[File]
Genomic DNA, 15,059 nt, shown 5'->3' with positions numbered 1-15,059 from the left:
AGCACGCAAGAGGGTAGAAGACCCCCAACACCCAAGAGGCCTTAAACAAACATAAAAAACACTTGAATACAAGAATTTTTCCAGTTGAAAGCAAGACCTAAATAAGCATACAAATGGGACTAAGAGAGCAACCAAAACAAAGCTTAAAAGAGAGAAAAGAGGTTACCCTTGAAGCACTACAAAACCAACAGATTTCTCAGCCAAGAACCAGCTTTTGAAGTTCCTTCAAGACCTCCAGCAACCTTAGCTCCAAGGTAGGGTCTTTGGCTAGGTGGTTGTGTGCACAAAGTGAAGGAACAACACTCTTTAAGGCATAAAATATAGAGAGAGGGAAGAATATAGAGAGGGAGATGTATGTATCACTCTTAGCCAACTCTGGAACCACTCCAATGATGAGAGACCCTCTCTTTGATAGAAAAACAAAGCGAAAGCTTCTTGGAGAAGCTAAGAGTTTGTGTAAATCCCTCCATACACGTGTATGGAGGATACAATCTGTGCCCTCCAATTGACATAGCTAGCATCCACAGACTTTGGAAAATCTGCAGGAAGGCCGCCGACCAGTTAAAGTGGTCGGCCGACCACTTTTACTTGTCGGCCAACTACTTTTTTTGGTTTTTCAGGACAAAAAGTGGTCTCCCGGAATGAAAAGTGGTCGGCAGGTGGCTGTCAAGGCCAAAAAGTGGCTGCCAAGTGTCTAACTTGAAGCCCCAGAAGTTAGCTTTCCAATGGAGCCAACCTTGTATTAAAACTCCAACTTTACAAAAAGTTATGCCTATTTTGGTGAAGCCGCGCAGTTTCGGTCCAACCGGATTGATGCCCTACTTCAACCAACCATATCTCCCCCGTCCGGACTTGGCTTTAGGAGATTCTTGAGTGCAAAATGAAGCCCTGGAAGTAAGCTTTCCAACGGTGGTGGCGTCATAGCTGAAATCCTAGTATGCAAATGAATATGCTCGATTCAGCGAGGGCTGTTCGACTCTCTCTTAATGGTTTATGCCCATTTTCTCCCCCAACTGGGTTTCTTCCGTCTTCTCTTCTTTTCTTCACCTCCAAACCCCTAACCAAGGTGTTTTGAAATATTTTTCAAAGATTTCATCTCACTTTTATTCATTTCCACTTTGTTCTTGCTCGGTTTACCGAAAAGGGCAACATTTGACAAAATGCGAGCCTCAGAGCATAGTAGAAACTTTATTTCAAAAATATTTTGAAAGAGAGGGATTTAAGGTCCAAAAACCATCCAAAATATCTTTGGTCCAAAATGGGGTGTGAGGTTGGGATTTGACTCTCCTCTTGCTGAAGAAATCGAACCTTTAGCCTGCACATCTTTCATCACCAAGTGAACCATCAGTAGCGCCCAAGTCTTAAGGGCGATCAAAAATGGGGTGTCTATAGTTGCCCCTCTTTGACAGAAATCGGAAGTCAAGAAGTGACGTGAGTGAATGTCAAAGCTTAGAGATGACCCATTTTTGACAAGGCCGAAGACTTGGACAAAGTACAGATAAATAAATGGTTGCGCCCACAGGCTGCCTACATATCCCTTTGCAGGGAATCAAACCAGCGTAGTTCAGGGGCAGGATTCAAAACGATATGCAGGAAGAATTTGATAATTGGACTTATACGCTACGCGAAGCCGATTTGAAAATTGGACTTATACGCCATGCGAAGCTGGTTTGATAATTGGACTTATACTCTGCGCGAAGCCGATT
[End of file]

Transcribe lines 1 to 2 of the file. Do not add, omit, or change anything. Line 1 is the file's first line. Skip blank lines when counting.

Genomic DNA, 15,059 nt, shown 5'->3' with positions numbered 1-15,059 from the left:
AGCACGCAAGAGGGTAGAAGACCCCCAACACCCAAGAGGCCTTAAACAAACATAAAAAACACTTGAATACAAGAATTTTTCCAGTTGAAAGCAAGACCTAAATAAGCATACAAATGGGACTAAGAGAGCAACCAAAACAAAGCTTAAAAGAGAGAAAAGAGGTTACCCTTGAAGCACTACAAAACCAACAGATTTCTCAGCCAAGAACCAGCTTTTGAAGTTCCTTCAAGACCTCCAGCAACCTTAGCTCCAAGGTAGGGTCTTTGGCTAGGTGGTTGTGTGCACAAAGTGAAGGAACAACACTCTTTAAGGCATAAAATATAGAGAGAGGGAAGAATATAGAGAGGGAGATGTATGTATCACTCTTAGCCAACTCTGGAACCACTCCAATGATGAGAGACCCTCTCTTTGATAGAAAAACAAAGCGAAAGCTTCTTGGAGAAGCTAAGAGTTTGTGTAAATCCCTCCATACACGTGTATGGAGGATACAATCTGTGCCCTCCAATTGACATAGCTAGCATCCACAGACTTTGGAAAATCTGCAGGAAGGCCGCCGACCAGTTAAAGTGGTCGGCCGACCACTTTTACTTGTCGGCCAACTACTTTTTTTGGTTTTTCAGGACAAAAAGTGGTCTCCCGGAATGAAAAGTGGTCGGCAGGTGGCTGTCAAGGCCAAAAAGTGGCTGCCAAGTGTCTAACTTGAAGCCCCAGAAGTTAGCTTTCCAATGGAGCCAACCTTGTATTAAAACTCCAACTTTACAAAAAGTTATGCCTATTTTGGTGAAGCCGCGCAGTTTCGGTCCAACCGGATTGATGCCCTACTTCAACCAACCATATCTCCCCCGTCCGGACTTGGCTTTAGGAGATTCTTGAGTGCAAAATGAAGCCCTGGAAGTAAGCTTTCCAACGGTGGTGGCGTCATAGCTGAAATCCTAGTATGCAAATGAATATGCTCGATTCAGCGAGGGCTGTTCGACTCTCTCTTAATGGTTTATGCCCATTTTCTCCCCCAACTGGGTTTCTTCCGTCTTCTCTTCTTTTCTTCACCTCCAAACCCCTAACCAAGGTGTTTTGAAATATTTTTCAAAGATTTCATCTCACTTTTATTCATTTCCACTTTGTTCTTGCTCGGTTTACCGAAAAGGGCAACATTTGACAAAATGCGAGCCTCAGAGCATAGTAGAAACTTTATTTCAAAAATATTTTGAAAGAGAGGGATTTAAGGTCCAAAAACCATCCAAAATATCTTTGGTCCAAAATGGGGTGTGAGGTTGGGATTTGACTCTCCTCTTGCTGAAGAAATCGAACCTTTAGCCTGCACATCTTTCATCACCAAGTGAACCATCAGTAGCGCCCAAGTCTTAAGGGCGATCAAAAATGGGGTGTCTATAGTTGCCCCTCTTTGACAGAAATCGGAAGTCAAGAAGTGACGTGAGTGAATGTCAAAGCTTAGAGATGACCCATTTTTGACAAGGCCGAAGACTTGGACAAAGTACAGATAAATAAATGGTTGCGCCCACAGGCTGCCTACATATCCCTTTGCAGGGAATCAAACCAGCGTAGTTCAGGGGCAGGATTCAAAACGATATGCAGGAAGAATTTGATAATTGGACTTATACGCTACGCGAAGCCGATTTGAAAATTGGACTTATACGCCATGCGAAGCTGGTTTGATAATTGGACTTATACTCTGCGCGAAGCCGATT